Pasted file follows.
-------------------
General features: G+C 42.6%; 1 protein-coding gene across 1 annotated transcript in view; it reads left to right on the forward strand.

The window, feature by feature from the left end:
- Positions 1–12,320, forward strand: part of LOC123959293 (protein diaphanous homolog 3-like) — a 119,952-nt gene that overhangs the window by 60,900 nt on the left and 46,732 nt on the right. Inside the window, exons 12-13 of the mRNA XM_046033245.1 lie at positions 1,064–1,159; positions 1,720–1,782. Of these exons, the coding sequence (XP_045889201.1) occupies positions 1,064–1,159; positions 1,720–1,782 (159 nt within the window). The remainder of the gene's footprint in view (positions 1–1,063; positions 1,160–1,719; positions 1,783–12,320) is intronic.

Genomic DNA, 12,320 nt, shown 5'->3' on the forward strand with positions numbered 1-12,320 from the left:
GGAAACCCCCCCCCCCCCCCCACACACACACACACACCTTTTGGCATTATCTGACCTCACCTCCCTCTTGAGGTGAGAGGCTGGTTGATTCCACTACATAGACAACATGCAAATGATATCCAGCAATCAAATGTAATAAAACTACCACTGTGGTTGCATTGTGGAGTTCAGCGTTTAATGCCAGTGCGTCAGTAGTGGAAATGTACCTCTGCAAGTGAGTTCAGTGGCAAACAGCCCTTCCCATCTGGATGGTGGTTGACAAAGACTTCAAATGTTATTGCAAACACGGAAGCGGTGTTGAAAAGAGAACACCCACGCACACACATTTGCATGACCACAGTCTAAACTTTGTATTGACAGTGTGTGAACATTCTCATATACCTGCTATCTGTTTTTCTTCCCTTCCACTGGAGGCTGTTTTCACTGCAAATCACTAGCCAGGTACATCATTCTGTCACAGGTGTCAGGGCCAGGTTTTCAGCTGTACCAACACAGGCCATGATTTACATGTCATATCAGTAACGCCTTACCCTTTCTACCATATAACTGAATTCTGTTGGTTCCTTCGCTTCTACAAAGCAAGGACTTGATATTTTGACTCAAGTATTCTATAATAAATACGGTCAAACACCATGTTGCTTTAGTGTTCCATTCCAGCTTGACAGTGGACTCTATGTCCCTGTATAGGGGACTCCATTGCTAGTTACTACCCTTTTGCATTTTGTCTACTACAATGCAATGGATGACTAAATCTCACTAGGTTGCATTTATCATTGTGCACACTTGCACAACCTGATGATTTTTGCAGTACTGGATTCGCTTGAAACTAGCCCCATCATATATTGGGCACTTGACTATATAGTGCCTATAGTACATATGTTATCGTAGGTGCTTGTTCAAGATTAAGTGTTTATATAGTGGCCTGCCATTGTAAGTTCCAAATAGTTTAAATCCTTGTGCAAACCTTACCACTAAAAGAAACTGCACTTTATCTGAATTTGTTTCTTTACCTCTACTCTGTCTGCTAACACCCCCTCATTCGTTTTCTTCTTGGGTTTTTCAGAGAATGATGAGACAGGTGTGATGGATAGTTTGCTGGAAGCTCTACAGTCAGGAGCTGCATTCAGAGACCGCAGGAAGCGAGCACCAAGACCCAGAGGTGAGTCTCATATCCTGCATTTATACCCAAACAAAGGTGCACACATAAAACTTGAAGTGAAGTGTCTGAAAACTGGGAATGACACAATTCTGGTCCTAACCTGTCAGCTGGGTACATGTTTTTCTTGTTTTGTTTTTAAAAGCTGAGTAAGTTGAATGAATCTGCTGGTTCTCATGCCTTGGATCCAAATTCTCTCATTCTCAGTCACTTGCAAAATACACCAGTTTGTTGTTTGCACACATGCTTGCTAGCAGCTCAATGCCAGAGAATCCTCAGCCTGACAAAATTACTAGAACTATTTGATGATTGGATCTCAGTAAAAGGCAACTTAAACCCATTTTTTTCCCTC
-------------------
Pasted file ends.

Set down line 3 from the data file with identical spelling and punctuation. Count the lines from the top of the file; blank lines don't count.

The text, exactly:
- Positions 1–12,320, forward strand: part of LOC123959293 (protein diaphanous homolog 3-like) — a 119,952-nt gene that overhangs the window by 60,900 nt on the left and 46,732 nt on the right. Inside the window, exons 12-13 of the mRNA XM_046033245.1 lie at positions 1,064–1,159; positions 1,720–1,782. Of these exons, the coding sequence (XP_045889201.1) occupies positions 1,064–1,159; positions 1,720–1,782 (159 nt within the window). The remainder of the gene's footprint in view (positions 1–1,063; positions 1,160–1,719; positions 1,783–12,320) is intronic.